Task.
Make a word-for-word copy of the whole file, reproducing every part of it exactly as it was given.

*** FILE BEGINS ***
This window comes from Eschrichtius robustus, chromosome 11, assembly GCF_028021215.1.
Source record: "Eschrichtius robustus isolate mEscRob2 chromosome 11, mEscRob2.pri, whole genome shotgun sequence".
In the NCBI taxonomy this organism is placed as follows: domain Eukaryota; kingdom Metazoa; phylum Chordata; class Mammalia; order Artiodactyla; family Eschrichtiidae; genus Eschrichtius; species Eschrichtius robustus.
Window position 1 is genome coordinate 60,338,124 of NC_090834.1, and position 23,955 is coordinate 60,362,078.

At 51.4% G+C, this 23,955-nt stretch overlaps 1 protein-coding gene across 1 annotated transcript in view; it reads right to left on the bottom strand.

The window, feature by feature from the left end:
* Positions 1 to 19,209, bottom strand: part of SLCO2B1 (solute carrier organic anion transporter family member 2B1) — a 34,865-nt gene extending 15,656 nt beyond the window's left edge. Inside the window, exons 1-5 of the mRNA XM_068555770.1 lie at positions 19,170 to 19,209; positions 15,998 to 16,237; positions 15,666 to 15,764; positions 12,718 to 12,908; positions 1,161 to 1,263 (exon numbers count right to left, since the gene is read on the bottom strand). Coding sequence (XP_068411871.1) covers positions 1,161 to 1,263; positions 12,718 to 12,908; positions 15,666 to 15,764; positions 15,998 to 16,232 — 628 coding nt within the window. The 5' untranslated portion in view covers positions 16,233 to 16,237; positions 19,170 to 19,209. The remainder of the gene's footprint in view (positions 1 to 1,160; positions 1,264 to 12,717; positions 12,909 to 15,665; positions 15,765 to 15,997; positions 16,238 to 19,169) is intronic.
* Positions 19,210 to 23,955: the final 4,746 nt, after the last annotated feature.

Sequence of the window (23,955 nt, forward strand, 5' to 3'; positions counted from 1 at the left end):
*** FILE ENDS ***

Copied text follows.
This window comes from Eschrichtius robustus, chromosome 11, assembly GCF_028021215.1.
Source record: "Eschrichtius robustus isolate mEscRob2 chromosome 11, mEscRob2.pri, whole genome shotgun sequence".
In the NCBI taxonomy this organism is placed as follows: domain Eukaryota; kingdom Metazoa; phylum Chordata; class Mammalia; order Artiodactyla; family Eschrichtiidae; genus Eschrichtius; species Eschrichtius robustus.
Window position 1 is genome coordinate 60,338,124 of NC_090834.1, and position 23,955 is coordinate 60,362,078.

At 51.4% G+C, this 23,955-nt stretch overlaps 1 protein-coding gene across 1 annotated transcript in view; it reads right to left on the bottom strand.

The window, feature by feature from the left end:
* Positions 1 to 19,209, bottom strand: part of SLCO2B1 (solute carrier organic anion transporter family member 2B1) — a 34,865-nt gene extending 15,656 nt beyond the window's left edge. Inside the window, exons 1-5 of the mRNA XM_068555770.1 lie at positions 19,170 to 19,209; positions 15,998 to 16,237; positions 15,666 to 15,764; positions 12,718 to 12,908; positions 1,161 to 1,263 (exon numbers count right to left, since the gene is read on the bottom strand). Coding sequence (XP_068411871.1) covers positions 1,161 to 1,263; positions 12,718 to 12,908; positions 15,666 to 15,764; positions 15,998 to 16,232 — 628 coding nt within the window. The 5' untranslated portion in view covers positions 16,233 to 16,237; positions 19,170 to 19,209. The remainder of the gene's footprint in view (positions 1 to 1,160; positions 1,264 to 12,717; positions 12,909 to 15,665; positions 15,765 to 15,997; positions 16,238 to 19,169) is intronic.
* Positions 19,210 to 23,955: the final 4,746 nt, after the last annotated feature.

Sequence of the window (23,955 nt, forward strand, 5' to 3'; positions counted from 1 at the left end):